تسکین بیش از حد عدم تایید چشم انداز خیانت جنسی و عاطفی
|کد مقاله||سال انتشار||مقاله انگلیسی||ترجمه فارسی||تعداد کلمات|
|36487||2008||11 صفحه PDF||سفارش دهید||4501 کلمه|
Publisher : Elsevier - Science Direct (الزویر - ساینس دایرکت)
Journal : Personality and Individual Differences, Volume 44, Issue 3, February 2008, Pages 668–678
Two studies tested the predictions that the disconfirmation of the prospect of a mate’s sexual infidelity generates more intense relief in men than in women, whereas the disconfirmation of the prospect of a mate’s emotional infidelity generates more intense relief in women than in men. Additionally, the intensity of relief was predicted to increase with the likelihood of infidelity. The participants indicated their relief over the disconfirmation of the prospect of sexual and emotional infidelity in a forced-choice response format and on separate rating scales. As predicted, more women than men indicated that they would be more relieved about the disconfirmation of the prospect of emotional infidelity. Ratings of the intensity of relief consistently confirmed the prediction that men are more relieved than women about the disconfirmation of the prospect of sexual infidelity. Additionally, women consistently reported more relief about the disconfirmation of emotional than of sexual infidelity. The impact of the likelihood of infidelity on relief was negligible. Limitations and implications of the present study are discussed.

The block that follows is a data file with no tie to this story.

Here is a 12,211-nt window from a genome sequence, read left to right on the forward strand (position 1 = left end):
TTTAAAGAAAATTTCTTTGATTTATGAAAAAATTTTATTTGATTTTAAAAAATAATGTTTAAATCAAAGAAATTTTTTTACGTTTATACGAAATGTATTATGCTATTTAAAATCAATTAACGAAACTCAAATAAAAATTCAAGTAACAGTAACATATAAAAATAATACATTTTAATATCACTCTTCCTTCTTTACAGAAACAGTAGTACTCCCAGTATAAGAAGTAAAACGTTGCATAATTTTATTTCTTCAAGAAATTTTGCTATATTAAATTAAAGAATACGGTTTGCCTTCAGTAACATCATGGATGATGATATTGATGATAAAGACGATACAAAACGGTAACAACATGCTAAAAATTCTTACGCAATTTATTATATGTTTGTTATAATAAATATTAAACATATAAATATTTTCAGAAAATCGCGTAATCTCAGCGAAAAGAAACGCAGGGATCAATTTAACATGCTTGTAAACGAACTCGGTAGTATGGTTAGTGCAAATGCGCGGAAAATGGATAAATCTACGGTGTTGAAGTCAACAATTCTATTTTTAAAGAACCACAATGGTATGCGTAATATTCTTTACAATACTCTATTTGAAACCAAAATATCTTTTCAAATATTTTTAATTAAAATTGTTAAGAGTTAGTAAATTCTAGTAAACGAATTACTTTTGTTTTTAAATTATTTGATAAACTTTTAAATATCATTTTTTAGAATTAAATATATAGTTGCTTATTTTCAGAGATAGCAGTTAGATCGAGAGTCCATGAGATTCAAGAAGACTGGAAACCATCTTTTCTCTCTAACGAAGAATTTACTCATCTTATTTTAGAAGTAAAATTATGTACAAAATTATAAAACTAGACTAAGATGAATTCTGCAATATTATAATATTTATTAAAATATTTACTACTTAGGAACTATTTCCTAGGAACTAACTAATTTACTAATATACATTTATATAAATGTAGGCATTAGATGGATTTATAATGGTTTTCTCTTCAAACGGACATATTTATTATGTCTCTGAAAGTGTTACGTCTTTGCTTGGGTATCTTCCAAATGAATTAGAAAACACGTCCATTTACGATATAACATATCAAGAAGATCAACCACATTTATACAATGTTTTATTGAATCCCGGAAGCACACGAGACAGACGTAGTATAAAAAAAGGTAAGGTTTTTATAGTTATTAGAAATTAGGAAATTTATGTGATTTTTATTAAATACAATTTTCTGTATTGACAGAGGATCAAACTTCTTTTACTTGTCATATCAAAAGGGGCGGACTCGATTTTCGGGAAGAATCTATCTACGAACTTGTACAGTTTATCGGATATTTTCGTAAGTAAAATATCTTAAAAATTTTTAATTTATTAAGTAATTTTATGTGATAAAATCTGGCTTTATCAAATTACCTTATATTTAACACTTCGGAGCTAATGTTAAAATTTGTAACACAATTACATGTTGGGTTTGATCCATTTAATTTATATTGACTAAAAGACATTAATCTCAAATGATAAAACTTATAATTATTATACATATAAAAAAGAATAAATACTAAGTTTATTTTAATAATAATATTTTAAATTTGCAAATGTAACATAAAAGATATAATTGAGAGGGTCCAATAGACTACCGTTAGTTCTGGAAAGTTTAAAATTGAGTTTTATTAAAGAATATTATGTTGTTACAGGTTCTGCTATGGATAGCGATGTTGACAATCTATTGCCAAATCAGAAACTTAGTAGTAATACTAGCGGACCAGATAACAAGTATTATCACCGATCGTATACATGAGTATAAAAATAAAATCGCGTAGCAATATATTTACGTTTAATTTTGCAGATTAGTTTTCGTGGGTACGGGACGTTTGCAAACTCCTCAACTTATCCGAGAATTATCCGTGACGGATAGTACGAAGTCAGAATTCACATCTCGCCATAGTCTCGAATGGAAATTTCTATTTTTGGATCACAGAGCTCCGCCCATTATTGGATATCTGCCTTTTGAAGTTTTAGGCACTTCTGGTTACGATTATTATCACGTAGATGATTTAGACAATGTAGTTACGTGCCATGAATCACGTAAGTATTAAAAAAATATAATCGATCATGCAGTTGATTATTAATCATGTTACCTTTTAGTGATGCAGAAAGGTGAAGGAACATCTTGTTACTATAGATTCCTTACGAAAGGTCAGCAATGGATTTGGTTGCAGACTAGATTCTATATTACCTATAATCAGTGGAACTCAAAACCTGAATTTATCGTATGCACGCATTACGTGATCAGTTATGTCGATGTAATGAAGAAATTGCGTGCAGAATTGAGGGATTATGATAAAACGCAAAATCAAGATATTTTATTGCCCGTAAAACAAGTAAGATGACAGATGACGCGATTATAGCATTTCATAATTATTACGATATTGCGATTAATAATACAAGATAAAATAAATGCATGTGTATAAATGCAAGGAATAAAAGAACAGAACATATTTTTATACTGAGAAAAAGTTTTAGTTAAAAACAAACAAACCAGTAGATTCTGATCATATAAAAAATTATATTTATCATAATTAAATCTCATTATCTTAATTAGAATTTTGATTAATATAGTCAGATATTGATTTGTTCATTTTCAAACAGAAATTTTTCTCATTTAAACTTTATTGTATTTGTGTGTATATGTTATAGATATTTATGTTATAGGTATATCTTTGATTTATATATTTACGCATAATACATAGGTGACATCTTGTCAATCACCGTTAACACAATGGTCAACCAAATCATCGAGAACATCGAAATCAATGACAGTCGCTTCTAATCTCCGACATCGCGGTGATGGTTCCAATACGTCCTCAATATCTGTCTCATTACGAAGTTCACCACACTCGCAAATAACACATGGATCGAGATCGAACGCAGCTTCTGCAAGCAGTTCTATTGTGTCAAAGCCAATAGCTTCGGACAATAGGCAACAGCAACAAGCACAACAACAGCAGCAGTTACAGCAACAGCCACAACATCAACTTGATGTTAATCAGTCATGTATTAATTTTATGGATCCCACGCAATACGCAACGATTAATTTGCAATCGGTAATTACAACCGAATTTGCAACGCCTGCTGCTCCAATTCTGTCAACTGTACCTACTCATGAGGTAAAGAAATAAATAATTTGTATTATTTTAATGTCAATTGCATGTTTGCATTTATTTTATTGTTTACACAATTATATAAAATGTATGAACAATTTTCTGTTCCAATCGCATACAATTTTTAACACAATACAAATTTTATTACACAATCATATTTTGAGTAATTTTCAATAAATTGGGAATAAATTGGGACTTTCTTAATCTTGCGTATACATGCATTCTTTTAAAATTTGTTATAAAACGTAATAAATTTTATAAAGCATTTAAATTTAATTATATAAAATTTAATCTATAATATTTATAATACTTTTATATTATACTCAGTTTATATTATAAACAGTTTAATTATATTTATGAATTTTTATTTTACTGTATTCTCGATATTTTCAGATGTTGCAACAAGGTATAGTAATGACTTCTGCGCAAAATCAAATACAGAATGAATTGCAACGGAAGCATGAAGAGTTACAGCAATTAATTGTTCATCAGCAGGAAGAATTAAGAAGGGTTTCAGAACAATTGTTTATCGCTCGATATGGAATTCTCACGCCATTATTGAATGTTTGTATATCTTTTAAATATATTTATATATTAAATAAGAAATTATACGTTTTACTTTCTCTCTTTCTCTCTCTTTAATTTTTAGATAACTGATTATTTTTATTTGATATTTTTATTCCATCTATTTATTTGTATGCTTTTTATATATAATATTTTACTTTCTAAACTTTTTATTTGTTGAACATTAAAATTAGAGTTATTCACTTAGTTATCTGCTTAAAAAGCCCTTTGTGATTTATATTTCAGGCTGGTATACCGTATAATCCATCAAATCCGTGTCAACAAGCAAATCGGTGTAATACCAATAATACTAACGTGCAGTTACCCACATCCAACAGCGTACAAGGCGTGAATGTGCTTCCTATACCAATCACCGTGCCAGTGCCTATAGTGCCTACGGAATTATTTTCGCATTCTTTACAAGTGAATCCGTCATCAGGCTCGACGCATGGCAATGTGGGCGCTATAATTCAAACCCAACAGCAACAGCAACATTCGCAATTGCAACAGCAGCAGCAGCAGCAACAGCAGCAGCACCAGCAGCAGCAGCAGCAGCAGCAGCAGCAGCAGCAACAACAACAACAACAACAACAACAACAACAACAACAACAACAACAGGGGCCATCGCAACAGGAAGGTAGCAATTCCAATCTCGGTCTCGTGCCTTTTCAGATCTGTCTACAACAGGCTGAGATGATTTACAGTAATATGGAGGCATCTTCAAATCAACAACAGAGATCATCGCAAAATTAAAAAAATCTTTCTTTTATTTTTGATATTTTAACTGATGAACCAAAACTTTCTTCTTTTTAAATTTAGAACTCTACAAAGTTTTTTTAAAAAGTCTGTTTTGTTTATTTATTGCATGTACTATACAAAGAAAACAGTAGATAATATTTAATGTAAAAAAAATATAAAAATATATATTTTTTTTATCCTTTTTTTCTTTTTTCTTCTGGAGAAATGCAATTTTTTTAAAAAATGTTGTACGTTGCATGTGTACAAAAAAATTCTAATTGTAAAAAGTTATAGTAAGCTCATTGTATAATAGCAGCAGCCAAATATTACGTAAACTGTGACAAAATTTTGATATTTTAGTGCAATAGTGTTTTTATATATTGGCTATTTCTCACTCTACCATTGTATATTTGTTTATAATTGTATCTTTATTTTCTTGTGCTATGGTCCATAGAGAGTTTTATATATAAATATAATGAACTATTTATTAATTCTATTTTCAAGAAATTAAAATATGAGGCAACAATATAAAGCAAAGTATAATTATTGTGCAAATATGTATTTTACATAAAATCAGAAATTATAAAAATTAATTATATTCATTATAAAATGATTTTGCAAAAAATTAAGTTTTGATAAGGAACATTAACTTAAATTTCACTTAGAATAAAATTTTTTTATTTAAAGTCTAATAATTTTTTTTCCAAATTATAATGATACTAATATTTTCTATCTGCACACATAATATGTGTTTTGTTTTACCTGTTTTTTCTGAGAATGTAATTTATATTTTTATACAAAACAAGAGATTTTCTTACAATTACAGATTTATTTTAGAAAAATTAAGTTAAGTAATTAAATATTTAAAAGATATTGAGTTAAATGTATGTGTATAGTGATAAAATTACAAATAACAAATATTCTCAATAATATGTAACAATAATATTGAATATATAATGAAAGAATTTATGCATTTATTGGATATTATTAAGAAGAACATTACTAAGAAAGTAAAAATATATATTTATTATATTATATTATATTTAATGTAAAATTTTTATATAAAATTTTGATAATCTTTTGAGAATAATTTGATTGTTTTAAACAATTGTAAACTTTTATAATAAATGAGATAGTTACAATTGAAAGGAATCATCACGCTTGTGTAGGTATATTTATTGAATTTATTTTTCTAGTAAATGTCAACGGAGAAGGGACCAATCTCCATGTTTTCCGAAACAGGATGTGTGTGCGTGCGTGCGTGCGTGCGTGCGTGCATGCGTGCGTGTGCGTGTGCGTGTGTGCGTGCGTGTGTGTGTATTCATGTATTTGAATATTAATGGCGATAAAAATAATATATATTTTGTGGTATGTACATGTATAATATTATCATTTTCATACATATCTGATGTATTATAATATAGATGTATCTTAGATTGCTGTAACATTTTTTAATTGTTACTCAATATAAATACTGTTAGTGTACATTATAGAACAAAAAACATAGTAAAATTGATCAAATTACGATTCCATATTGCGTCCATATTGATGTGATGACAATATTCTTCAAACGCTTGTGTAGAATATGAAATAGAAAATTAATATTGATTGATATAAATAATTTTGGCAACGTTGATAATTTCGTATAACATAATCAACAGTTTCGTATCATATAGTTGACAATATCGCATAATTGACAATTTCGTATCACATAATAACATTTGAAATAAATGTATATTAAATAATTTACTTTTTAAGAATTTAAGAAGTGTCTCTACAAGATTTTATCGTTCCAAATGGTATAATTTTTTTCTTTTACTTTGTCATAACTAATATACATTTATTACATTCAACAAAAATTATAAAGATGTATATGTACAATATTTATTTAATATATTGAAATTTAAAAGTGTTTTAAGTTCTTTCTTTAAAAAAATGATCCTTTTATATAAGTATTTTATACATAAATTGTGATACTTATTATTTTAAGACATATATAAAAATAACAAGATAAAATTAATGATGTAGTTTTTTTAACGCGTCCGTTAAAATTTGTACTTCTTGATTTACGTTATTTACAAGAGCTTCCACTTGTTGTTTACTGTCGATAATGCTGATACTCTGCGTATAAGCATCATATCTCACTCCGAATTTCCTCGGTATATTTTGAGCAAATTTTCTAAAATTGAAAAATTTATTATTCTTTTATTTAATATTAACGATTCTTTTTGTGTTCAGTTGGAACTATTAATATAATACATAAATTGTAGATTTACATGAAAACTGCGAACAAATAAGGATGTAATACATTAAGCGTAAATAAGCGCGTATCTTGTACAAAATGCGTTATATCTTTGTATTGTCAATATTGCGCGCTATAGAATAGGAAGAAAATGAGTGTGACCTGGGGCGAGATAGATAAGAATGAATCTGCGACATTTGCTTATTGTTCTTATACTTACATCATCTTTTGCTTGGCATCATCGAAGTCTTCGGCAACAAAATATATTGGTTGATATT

Evolutionary psychologists view jealousy as a psychological mechanism that evolved because it recurrently solved an essential problem of individual reproduction in our evolutionary history: infidelity in reproductive relationships (Buss et al., 1992, Daly et al., 1982 and Symons, 1979). A distinctive feature of the evolutionary view is the assumption that men’s and women’s jealousy mechanisms differ because they evolved to solve different adaptive problems. More precisely, according to the evolutionary view the male adaptive problem originates from internal female fertilization and post-zygotic biparental investment (e.g., Buss, 2004 and Trivers, 1972). As a consequence of internal female fertilization, men are confronted with paternity uncertainty. Hence, a woman’s sexual infidelity could reduce a man’s reproductive success because it deprives him of a reproductive opportunity and he risks investing limited paternal resources for the benefit of genetically unrelated offspring. This risk may be signaled by cues to her sexual infidelity. Women, in contrast, could always be certain of their maternity, thus eliminating the risk of inadvertently investing resources in another woman’s offspring. However, a woman’s reproductive success is endangered if she loses her mate’s resources and assistance in raising her offspring. A man’s mere sexual infidelity does not necessarily imply a risk in terms of the woman losing his resources and assistance. Rather, women risked losing a man’s investment if he developed a deep emotional attachment to another mate to whom his resources could be channeled on a long-term basis. This resource threat may be signaled by his level of emotional attachment to the other female. To ward off these sex-specific threats to individual reproduction, jealousy can be viewed as an evolved predisposition that in men, more than in women, is particularly concerned with sexual infidelity and a corresponding evolved predisposition that in women, more than in men, is particularly concerned with emotional infidelity (e.g., Buss & Haselton, 2005). The evolutionary view of a sex-specific evolved jealousy mechanism spawned an impressive body of research during the past 15 years that has been primarily devoted to testing the hypothesis that women respond with stronger negative emotions than men to a mate’s emotional infidelity whereas men respond with stronger negative emotions than women to a mate’s sexual infidelity. This hypothesis was primarily tested by men’s and women’s self-reports about the strength of the jealousy response elicited by a mate’s sexual and emotional infidelity. Basically, two response formats have been used to assess these self-reports. The most widely used response format is a forced-choice between two response alternatives (e.g., Buss et al., 1992, Buss et al., 1999, Buunk et al., 1996, DeSteno and Salovey, 1996, Harris and Christenfeld, 1996, Pietrzak et al., 2002, Sagarin et al., 2003, Schützwohl, 2004 and Wiederman and Kendall, 1999). More precisely, in each of these studies, the participants had to indicate whether a mate’s sexual or emotional infidelity would cause more intense negative emotional reactions. Across different cultures, a vast majority of women consistently chose emotional infidelity as more distressing or upsetting. In addition, men more often than women chose sexual infidelity as the infidelity type that would distress or upset them more. However, unlike women‘s preference, the men‘s preference for the predicted infidelity event (a) was less pronounced, (b) varied across cultures (e.g., Buunk et al., 1996 and Geary et al., 1995), and (c) increased with the experience of a committed sexual relationship (Buss et al., 1992, Study 3) and infidelity experience (Sagarin et al., 2003; for reviews see Harris, 2003, Hofhansl et al., 2004 and Penke and Asendorpf, in press). The second response format used are continuous ratings of emotion intensity elicited by sexual and emotional infidelity. In contrast to the forced-choice response format, continuous ratings yielded less consistent results (Harris, 2003 and Sagarin, 2005). To illustrate, Pietrzak et al., 2002, Sagarin et al., 2003 and Bohner and Wänke, 2004 as well as Edlund, Heider, Scherer, Farc, and Sagarin (2006) reported the sex differences predicted by the evolutionary view of jealousy with respect to a mate‘s hypothetical infidelity. In contrast, DeSteno, Bartlett, Braverman, and Salovey (2002, Study 1) using multiple continuous response formats consistently found that both men and women reported more intense negative emotions in response to a mate‘s hypothetical sexual infidelity. Similarly, Sabini and Green, 2004 and Sabini and Green, 2006 reported that both men and women rated the emotional impact of sexual infidelity greater than the import of emotional infidelity for being upset, angry and hurt. However, a peculiarity of the Sabini and Green (2004) study is that their participants had to first rate how blameworthy the partner was for his (her) sexual or emotional infidelity, respectively. As the authors convincingly argue, a partner is to blame for an action for which he or she is responsible (like having sexual intercourse with another person), but not for an emotion that comes upon us unbidden (like falling in love with another person; see also Weiner (1995)). Thus, ratings of blameworthiness might have set an anchor for the immediately following ratings of upset, angry and hurt. Interestingly, however, explicit ratings of jealousy (Sabini & Green, 2004, Study 3) marginally produced the interaction between sex and infidelity type predicted by the evolutionary view. Similar reservations also apply to Sabini and Green (2006) in which they again asked for ratings of upset, angry, hurt and blame but omitted explicit ratings of jealousy. Moreover, Edlund et al. (2006) point out that these failures to support the evolutionary view of jealousy might be attributable to a ceiling effect because these studies were using narrow rating scales, thus artificially confining the participants’ response options. In contrast to the research reviewed above, the present study focuses not on the emotional responses to infidelity, but on the emotional responses to the disconfirmation of the prospect of a mate’s infidelity. The predominant emotional response to the disconfirmation of the prospect of a mate’s infidelity consists of relief. I argue that the emotional response of relief is an important aspect of the proper functioning of the jealousy mechanism. If the jealousy mechanism would exclusively detect and respond to cues signaling a mate’s infidelity and at the same time would fail to detect and respond adequately to cues disconfirming the prospect of a mate’s infidelity (e.g., cues to fidelity) then the jealousy mechanism would most likely promote a distorted assessment of a mate’s infidelity, resulting in inadequate cognitive, emotional and behavioral responses. These inadequate responses would of course only unnecessarily strain the relationship and much time and energy might be wasted in attempting to eliminate a false threat (Kingham & Gordon, 2004). Thus, for a balanced estimate of a partner’s (in)fidelity and adequate regulatory processes, the jealousy mechanism needs to detect and respond to cues disconfirming the prospect of a mate’s infidelity and respond to them with relief. Two major determinants of the intensity of relief are (a) the degree to which the event is undesirable and (b) the likelihood of the event (Ortony, Clore, & Collins, 1988). Specifically, relief is assumed to increase with both the undesirability and the likelihood of the event. Because a mate’s sexual infidelity is more undesirable for men than for women, the disconfirmation of the prospect of a mate’s sexual infidelity is predicted to generate more intense relief in men than in women. Conversely, because a mate’s emotional infidelity is more undesirable for women than for men, the disconfirmation of the prospect of a mate’s emotional infidelity is predicted to generate more intense relief in women than in men. Finally, the intensity of relief is predicted to increase with the likelihood of a mate’s infidelity. These predictions were tested in two studies. In Study 1, the participants had to indicate whether they would be more relieved to find out that their partner had not been sexually but emotionally unfaithful or vice versa while the likelihood of the two infidelity types was held constant. Additionally, the intensity of relief had to be rated on separate rating scales for both response options. Study 2 additionally tested the impact of a high versus low likelihood of both infidelity types on the intensity of relief.